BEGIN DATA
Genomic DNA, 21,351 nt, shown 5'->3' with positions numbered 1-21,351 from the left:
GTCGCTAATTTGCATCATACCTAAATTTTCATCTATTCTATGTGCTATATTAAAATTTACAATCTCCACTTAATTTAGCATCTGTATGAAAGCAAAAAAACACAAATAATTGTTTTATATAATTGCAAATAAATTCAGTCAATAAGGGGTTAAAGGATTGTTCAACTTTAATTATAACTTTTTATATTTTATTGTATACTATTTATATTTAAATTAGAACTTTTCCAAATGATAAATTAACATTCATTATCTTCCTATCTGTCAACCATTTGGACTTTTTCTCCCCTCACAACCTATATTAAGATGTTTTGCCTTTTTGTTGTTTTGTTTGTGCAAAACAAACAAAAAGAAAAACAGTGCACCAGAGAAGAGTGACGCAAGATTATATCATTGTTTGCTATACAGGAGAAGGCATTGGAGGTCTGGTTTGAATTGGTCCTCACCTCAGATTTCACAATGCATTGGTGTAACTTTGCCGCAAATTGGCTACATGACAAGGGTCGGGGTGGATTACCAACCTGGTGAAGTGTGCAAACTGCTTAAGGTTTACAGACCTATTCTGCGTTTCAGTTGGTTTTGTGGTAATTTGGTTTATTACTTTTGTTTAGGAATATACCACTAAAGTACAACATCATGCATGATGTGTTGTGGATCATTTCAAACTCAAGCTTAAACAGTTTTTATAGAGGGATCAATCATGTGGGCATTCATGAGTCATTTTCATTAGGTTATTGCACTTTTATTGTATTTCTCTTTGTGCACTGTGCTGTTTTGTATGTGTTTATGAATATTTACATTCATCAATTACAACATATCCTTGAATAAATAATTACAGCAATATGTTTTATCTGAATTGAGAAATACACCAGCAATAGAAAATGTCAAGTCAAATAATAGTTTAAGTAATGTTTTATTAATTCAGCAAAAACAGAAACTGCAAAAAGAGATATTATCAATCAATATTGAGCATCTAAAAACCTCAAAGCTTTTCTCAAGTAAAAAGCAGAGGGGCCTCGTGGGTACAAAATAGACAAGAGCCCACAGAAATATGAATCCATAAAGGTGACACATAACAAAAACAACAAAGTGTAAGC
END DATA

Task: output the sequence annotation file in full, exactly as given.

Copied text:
Genomic DNA, 21,351 nt, shown 5'->3' with positions numbered 1-21,351 from the left:
GTCGCTAATTTGCATCATACCTAAATTTTCATCTATTCTATGTGCTATATTAAAATTTACAATCTCCACTTAATTTAGCATCTGTATGAAAGCAAAAAAACACAAATAATTGTTTTATATAATTGCAAATAAATTCAGTCAATAAGGGGTTAAAGGATTGTTCAACTTTAATTATAACTTTTTATATTTTATTGTATACTATTTATATTTAAATTAGAACTTTTCCAAATGATAAATTAACATTCATTATCTTCCTATCTGTCAACCATTTGGACTTTTTCTCCCCTCACAACCTATATTAAGATGTTTTGCCTTTTTGTTGTTTTGTTTGTGCAAAACAAACAAAAAGAAAAACAGTGCACCAGAGAAGAGTGACGCAAGATTATATCATTGTTTGCTATACAGGAGAAGGCATTGGAGGTCTGGTTTGAATTGGTCCTCACCTCAGATTTCACAATGCATTGGTGTAACTTTGCCGCAAATTGGCTACATGACAAGGGTCGGGGTGGATTACCAACCTGGTGAAGTGTGCAAACTGCTTAAGGTTTACAGACCTATTCTGCGTTTCAGTTGGTTTTGTGGTAATTTGGTTTATTACTTTTGTTTAGGAATATACCACTAAAGTACAACATCATGCATGATGTGTTGTGGATCATTTCAAACTCAAGCTTAAACAGTTTTTATAGAGGGATCAATCATGTGGGCATTCATGAGTCATTTTCATTAGGTTATTGCACTTTTATTGTATTTCTCTTTGTGCACTGTGCTGTTTTGTATGTGTTTATGAATATTTACATTCATCAATTACAACATATCCTTGAATAAATAATTACAGCAATATGTTTTATCTGAATTGAGAAATACACCAGCAATAGAAAATGTCAAGTCAAATAATAGTTTAAGTAATGTTTTATTAATTCAGCAAAAACAGAAACTGCAAAAAGAGATATTATCAATCAATATTGAGCATCTAAAAACCTCAAAGCTTTTCTCAAGTAAAAAGCAGAGGGGCCTCGTGGGTACAAAATAGACAAGAGCCCACAGAAATATGAATCCATAAAGGTGACACATAACAAAAACAACAAAGTGTAAGC